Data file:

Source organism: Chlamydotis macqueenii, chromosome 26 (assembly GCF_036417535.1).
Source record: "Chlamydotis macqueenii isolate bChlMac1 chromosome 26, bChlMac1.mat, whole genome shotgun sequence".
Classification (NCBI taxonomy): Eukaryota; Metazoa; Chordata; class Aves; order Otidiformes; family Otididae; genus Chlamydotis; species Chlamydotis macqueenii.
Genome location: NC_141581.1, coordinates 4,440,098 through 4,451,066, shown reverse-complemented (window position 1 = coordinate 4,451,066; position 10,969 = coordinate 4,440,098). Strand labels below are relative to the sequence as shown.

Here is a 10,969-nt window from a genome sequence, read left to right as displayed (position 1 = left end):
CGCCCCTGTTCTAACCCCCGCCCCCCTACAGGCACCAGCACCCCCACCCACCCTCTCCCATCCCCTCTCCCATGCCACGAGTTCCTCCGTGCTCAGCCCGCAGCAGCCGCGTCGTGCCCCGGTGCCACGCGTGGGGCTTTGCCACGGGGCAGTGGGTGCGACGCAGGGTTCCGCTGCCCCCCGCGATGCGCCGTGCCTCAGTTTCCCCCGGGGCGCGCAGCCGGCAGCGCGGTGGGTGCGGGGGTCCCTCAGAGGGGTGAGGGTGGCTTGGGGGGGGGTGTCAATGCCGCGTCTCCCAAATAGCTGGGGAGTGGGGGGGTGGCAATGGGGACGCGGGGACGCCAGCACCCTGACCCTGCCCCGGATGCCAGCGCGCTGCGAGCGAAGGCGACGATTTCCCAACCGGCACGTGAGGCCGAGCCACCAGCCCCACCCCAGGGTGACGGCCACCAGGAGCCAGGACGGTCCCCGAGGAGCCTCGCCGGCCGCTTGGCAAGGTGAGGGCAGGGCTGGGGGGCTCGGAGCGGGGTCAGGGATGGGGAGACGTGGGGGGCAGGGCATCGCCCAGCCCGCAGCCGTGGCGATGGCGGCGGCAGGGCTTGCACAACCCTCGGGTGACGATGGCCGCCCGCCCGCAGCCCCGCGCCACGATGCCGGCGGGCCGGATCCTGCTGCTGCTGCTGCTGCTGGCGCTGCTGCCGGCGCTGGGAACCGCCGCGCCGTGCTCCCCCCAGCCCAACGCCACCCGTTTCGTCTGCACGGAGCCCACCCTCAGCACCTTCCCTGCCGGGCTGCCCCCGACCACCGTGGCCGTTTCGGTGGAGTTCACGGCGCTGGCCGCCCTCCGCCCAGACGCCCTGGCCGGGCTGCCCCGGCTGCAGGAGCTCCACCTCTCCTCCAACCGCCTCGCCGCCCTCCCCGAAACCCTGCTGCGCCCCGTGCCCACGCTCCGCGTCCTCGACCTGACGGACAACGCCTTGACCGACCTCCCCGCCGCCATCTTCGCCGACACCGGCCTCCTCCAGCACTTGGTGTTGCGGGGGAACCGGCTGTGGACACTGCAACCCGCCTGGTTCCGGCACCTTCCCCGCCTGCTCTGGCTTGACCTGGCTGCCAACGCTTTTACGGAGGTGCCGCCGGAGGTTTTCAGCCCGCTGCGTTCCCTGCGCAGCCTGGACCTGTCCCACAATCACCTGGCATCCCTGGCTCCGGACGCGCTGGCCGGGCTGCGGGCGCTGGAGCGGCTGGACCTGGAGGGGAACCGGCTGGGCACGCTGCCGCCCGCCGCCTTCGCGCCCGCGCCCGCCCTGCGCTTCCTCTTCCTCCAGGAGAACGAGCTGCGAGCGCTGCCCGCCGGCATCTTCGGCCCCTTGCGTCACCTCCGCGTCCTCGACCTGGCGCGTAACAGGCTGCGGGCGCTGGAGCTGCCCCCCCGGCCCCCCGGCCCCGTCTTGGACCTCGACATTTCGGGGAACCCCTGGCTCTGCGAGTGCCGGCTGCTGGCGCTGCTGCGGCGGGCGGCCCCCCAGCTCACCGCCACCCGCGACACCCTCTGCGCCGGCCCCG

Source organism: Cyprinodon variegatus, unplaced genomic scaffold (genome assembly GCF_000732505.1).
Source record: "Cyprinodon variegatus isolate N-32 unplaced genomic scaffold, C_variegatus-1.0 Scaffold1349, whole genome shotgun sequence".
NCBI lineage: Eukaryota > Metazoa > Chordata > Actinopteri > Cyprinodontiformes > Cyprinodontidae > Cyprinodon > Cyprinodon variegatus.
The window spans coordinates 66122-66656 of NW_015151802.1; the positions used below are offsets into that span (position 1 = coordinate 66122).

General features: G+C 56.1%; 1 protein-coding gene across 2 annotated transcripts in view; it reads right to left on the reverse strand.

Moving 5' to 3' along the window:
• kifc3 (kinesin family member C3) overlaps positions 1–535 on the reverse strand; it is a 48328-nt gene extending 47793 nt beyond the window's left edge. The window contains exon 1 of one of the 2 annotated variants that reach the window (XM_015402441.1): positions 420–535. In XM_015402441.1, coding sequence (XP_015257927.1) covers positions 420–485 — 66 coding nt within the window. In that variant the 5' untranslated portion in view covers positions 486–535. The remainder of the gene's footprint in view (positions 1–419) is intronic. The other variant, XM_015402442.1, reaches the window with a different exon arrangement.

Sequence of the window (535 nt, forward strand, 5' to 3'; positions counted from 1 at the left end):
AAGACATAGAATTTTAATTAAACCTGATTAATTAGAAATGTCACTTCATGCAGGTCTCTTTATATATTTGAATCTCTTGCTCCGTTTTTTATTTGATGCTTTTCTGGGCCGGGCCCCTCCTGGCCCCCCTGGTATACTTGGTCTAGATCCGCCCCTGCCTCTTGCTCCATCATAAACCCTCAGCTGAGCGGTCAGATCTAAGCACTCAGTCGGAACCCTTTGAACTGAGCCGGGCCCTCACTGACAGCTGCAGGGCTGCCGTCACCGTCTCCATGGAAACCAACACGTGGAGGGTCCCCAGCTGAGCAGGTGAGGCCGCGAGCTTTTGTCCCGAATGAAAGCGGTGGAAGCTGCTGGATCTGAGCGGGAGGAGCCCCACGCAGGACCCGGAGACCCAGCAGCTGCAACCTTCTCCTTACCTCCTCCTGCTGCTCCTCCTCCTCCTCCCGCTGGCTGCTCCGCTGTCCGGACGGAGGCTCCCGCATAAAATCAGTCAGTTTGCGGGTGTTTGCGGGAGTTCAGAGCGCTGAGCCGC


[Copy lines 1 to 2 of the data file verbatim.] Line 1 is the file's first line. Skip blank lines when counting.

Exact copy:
Source organism: Chlamydotis macqueenii, chromosome 26 (assembly GCF_036417535.1).
Source record: "Chlamydotis macqueenii isolate bChlMac1 chromosome 26, bChlMac1.mat, whole genome shotgun sequence".